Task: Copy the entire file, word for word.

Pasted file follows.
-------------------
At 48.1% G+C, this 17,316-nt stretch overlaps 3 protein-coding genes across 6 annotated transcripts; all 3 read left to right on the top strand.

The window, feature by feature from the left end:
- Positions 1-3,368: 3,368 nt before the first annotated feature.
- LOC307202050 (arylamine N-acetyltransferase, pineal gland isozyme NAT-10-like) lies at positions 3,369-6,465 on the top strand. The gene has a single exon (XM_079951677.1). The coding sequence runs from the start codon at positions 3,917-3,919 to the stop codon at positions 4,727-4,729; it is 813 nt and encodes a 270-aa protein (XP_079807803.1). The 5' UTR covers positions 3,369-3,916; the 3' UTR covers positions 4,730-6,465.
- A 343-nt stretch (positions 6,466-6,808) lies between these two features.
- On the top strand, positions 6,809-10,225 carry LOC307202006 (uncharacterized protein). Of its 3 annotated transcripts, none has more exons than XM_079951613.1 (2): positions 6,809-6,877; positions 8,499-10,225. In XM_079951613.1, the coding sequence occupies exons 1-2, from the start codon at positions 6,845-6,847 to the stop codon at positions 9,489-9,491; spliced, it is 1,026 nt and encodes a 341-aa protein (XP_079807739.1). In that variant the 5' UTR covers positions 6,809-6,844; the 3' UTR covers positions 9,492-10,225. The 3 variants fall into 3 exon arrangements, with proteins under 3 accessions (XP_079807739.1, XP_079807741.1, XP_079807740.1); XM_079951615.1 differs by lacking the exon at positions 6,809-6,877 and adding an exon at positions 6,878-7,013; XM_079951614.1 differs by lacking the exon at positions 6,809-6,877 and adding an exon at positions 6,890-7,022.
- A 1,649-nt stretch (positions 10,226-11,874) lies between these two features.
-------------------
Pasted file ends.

At 48.1% G+C, this 17,316-nt stretch overlaps 3 protein-coding genes across 6 annotated transcripts; all 3 read left to right on the top strand.

The window, feature by feature from the left end:
- Positions 1-3,368: 3,368 nt before the first annotated feature.
- LOC307202050 (arylamine N-acetyltransferase, pineal gland isozyme NAT-10-like) lies at positions 3,369-6,465 on the top strand. The gene has a single exon (XM_079951677.1). The coding sequence runs from the start codon at positions 3,917-3,919 to the stop codon at positions 4,727-4,729; it is 813 nt and encodes a 270-aa protein (XP_079807803.1). The 5' UTR covers positions 3,369-3,916; the 3' UTR covers positions 4,730-6,465.
- A 343-nt stretch (positions 6,466-6,808) lies between these two features.
- On the top strand, positions 6,809-10,225 carry LOC307202006 (uncharacterized protein). Of its 3 annotated transcripts, none has more exons than XM_079951613.1 (2): positions 6,809-6,877; positions 8,499-10,225. In XM_079951613.1, the coding sequence occupies exons 1-2, from the start codon at positions 6,845-6,847 to the stop codon at positions 9,489-9,491; spliced, it is 1,026 nt and encodes a 341-aa protein (XP_079807739.1). In that variant the 5' UTR covers positions 6,809-6,844; the 3' UTR covers positions 9,492-10,225. The 3 variants fall into 3 exon arrangements, with proteins under 3 accessions (XP_079807739.1, XP_079807741.1, XP_079807740.1); XM_079951615.1 differs by lacking the exon at positions 6,809-6,877 and adding an exon at positions 6,878-7,013; XM_079951614.1 differs by lacking the exon at positions 6,809-6,877 and adding an exon at positions 6,890-7,022.
- A 1,649-nt stretch (positions 10,226-11,874) lies between these two features.